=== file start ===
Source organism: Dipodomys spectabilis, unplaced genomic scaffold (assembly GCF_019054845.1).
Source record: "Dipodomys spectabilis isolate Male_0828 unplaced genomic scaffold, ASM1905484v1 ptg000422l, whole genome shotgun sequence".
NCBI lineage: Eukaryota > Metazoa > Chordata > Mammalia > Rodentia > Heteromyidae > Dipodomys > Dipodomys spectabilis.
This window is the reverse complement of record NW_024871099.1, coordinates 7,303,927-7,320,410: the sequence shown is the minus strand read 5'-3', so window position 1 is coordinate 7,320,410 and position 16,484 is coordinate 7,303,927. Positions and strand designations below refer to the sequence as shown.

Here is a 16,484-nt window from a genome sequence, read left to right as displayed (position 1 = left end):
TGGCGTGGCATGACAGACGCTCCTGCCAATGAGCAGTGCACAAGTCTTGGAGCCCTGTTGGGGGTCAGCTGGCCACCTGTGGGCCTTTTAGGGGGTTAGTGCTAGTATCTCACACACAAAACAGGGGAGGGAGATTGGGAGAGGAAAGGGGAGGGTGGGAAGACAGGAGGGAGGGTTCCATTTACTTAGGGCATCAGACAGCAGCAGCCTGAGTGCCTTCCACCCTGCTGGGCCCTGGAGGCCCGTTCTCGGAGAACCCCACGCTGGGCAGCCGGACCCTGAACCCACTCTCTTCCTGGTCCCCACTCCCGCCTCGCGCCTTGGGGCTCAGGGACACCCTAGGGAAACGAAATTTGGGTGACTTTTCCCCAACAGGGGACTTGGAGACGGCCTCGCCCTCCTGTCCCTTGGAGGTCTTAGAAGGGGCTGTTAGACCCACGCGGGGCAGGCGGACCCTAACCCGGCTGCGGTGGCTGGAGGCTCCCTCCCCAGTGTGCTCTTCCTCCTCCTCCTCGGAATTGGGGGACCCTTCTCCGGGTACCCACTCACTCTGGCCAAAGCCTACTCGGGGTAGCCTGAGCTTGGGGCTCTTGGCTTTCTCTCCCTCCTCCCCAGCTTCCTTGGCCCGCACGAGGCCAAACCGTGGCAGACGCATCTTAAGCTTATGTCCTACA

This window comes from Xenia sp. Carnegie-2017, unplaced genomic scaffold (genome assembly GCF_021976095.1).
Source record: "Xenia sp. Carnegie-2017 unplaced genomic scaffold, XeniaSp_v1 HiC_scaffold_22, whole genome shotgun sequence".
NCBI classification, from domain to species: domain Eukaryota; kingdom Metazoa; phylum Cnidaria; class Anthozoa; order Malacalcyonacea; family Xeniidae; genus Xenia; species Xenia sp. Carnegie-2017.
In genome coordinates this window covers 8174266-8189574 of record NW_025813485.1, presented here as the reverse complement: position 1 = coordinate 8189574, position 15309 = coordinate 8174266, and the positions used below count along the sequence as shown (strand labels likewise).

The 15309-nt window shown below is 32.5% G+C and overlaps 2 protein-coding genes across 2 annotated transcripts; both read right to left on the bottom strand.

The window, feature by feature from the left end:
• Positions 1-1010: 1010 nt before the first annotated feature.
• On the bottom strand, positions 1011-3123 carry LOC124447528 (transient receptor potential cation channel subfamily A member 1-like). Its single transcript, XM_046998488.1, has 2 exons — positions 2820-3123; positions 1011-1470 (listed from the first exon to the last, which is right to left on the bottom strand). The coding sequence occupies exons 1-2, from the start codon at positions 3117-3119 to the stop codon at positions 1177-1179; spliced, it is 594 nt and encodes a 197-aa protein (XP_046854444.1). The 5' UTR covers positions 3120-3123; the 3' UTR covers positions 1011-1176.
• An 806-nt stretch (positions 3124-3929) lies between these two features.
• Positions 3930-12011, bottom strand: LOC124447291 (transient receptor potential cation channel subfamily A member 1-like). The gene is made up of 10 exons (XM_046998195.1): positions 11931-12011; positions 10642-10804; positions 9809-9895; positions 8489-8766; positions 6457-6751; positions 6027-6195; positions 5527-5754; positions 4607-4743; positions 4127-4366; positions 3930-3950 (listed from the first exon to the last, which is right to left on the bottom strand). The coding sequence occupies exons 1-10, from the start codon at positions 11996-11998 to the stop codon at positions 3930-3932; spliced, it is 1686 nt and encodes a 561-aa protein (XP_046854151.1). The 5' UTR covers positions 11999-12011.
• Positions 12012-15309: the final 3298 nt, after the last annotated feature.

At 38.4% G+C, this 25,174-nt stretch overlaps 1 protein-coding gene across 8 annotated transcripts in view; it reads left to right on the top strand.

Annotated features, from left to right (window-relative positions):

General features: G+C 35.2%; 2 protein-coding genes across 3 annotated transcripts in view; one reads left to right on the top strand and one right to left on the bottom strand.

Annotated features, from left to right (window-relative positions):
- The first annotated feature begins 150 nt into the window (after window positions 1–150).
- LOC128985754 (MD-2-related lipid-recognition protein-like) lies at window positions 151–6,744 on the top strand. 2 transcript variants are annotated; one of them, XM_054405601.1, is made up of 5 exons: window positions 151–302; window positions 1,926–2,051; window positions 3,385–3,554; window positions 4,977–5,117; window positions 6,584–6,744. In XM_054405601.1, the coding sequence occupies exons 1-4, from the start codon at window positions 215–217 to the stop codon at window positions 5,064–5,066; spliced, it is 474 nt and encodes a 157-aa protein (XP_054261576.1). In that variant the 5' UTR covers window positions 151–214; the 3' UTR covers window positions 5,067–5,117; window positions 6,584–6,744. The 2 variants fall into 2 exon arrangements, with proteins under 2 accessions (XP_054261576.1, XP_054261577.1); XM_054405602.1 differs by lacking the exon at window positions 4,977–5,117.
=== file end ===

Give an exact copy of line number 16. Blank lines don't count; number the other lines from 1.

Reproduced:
• Positions 3930-12011, bottom strand: LOC124447291 (transient receptor potential cation channel subfamily A member 1-like). The gene is made up of 10 exons (XM_046998195.1): positions 11931-12011; positions 10642-10804; positions 9809-9895; positions 8489-8766; positions 6457-6751; positions 6027-6195; positions 5527-5754; positions 4607-4743; positions 4127-4366; positions 3930-3950 (listed from the first exon to the last, which is right to left on the bottom strand). The coding sequence occupies exons 1-10, from the start codon at positions 11996-11998 to the stop codon at positions 3930-3932; spliced, it is 1686 nt and encodes a 561-aa protein (XP_046854151.1). The 5' UTR covers positions 11999-12011.